IQOQI / M. R. Knabl

Today, quantum physicist Peter Zoller receives the Norman F. Ramsey Prize in Fort Lauderdale, Florida. The award is being presented by the American Physical Society for the first time this year for outstanding scientific achievements in the field of atomic physics and precision measurement.

Pixabay/Gert Altmann

A team of physicists from ICTP-Trieste and IQOQI-Innsbruck has come up with a surprisingly simple idea to investigate quantum entanglement of many particles. Instead of digging deep into the properties of quantum wave functions - which are notoriously hard to experimentally access - they propose to realize physical systems governed by the corresponding entanglement Hamiltonians. By doing so, entanglement properties of the original problem of interest become accessible via well-established tools. This radically new approach could help to improve understanding of quantum matter and open the way to new quantum technologies.

String of 20 single atoms

Entanglement is of central importance for the new quantum technologies of the 21st century. A German-Austrian research team is now presenting the largest entangled quantum register of individually controllable systems to date, consisting of a total of 20 quantum bits. The physicists in Innsbruck, Vienna and Ulm are pushing experimental and theoretical methods to the limits of what is currently possible.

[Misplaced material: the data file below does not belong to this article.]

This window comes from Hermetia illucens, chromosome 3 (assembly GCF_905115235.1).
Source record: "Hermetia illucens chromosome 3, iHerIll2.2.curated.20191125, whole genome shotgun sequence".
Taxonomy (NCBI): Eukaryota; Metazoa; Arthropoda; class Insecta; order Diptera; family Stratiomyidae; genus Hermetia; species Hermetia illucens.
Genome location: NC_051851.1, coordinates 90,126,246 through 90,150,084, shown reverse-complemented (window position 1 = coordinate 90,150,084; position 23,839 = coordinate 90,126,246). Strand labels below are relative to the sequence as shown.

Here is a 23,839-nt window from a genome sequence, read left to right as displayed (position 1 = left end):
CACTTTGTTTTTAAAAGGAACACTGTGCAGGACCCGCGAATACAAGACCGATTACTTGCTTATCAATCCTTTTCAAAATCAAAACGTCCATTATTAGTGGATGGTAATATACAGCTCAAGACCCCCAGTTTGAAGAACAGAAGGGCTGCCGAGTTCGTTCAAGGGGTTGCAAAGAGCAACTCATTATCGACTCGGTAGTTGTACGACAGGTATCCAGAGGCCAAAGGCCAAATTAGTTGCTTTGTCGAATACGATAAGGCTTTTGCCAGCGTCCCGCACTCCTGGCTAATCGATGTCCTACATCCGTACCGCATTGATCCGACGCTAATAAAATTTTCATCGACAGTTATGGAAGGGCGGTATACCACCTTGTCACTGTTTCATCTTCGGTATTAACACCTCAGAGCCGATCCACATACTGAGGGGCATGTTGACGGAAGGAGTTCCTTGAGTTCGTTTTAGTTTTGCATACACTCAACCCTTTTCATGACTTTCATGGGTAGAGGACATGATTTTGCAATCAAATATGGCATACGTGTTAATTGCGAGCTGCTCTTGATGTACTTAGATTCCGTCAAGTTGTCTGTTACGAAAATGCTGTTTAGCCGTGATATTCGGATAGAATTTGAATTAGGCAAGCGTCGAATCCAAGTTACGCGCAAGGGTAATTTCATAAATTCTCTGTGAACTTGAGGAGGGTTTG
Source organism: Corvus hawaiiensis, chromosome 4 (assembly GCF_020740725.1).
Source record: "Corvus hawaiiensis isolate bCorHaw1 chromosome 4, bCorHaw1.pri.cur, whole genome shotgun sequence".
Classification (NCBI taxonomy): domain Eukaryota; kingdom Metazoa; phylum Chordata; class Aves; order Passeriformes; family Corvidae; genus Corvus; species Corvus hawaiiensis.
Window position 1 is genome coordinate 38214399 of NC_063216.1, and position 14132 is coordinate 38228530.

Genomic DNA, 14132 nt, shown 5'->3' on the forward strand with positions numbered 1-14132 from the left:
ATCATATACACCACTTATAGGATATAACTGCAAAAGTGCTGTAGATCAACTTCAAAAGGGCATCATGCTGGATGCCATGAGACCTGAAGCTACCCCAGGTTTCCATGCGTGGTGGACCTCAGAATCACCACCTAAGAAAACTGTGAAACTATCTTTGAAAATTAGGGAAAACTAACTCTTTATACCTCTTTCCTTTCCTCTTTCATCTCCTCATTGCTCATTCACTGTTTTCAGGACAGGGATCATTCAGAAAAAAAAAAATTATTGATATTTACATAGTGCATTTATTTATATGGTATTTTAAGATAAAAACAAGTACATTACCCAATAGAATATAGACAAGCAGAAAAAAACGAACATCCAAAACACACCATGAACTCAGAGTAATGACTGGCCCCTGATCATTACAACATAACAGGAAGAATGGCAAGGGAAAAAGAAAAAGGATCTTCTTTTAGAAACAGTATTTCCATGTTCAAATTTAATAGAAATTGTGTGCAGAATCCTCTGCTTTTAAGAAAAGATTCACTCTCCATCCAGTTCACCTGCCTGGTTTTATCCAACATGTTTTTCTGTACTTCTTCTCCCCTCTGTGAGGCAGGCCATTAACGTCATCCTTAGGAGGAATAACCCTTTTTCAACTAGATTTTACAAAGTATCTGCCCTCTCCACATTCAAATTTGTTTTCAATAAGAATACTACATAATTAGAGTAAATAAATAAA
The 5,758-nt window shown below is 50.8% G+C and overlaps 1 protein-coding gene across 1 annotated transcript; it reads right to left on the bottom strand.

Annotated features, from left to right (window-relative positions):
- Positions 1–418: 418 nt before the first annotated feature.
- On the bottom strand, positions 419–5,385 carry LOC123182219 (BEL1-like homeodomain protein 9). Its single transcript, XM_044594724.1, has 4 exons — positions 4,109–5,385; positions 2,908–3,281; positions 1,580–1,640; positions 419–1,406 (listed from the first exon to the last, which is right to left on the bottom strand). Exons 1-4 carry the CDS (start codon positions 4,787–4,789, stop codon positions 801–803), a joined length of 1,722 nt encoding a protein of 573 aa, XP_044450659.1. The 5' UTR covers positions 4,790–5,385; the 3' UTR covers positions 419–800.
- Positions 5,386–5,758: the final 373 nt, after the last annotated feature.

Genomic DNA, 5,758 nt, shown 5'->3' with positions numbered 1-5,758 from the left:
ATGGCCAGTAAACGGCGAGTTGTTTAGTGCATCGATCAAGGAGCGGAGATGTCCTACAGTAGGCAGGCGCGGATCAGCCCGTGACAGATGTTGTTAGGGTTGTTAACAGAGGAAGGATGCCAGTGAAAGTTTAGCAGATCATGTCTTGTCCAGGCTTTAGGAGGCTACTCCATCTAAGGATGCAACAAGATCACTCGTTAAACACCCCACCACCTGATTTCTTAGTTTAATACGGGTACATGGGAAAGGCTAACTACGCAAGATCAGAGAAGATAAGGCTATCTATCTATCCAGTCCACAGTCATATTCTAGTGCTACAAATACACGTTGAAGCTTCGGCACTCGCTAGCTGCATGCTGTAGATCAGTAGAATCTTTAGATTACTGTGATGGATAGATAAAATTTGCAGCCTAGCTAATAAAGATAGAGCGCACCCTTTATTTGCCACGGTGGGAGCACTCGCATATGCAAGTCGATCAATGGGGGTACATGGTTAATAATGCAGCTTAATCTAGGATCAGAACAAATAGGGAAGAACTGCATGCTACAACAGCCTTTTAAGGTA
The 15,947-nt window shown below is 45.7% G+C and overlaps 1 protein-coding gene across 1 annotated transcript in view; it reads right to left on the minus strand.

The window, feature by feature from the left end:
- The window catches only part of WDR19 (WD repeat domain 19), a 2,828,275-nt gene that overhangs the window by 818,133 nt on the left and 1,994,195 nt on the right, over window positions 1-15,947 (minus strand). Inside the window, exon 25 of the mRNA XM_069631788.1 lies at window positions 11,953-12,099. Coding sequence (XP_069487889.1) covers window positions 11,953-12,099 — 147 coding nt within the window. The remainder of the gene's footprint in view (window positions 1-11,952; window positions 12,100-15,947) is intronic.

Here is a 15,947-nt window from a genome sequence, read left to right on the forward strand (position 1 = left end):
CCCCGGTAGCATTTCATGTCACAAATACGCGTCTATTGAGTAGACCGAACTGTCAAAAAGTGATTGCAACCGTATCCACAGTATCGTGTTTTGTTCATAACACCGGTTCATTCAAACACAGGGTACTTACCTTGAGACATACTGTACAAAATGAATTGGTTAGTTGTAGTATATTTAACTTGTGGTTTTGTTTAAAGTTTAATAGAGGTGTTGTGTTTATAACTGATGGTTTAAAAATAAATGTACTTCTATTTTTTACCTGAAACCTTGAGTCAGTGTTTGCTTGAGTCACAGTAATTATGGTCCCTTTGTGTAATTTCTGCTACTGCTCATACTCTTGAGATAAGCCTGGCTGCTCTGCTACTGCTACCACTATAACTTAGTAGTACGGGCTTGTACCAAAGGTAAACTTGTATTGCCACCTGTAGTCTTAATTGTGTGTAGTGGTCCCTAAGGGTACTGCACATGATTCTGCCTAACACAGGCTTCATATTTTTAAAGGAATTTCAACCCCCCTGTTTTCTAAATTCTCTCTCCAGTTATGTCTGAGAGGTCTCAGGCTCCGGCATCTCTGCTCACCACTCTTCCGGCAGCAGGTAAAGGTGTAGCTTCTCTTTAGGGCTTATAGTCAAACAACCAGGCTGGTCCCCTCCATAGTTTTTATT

Physicists compared the photon interference produced by entangled and non-entangled barium atoms.

A team led by experimental physicist Rainer Blatt has succeeded in characterizing the quantum entanglement of two spatially separated atoms by observing their light emission. This fundamental demonstration could lead to the development of highly sensitive optical gradiometers for the precise measurement of the gravitational field or the earth's magnetic field.

A new method allows scientists to trap atoms between steep walls. (Credit: N.Beier/JQI)

A new landscape promises to bring ultracold atomic neighbors closer than ever before. A corresponding concept was recently published by a team of scientists from the Joint Quantum Institute (JQI) and the Institute of Quantum Optics and Quantum Information (IQOQI).

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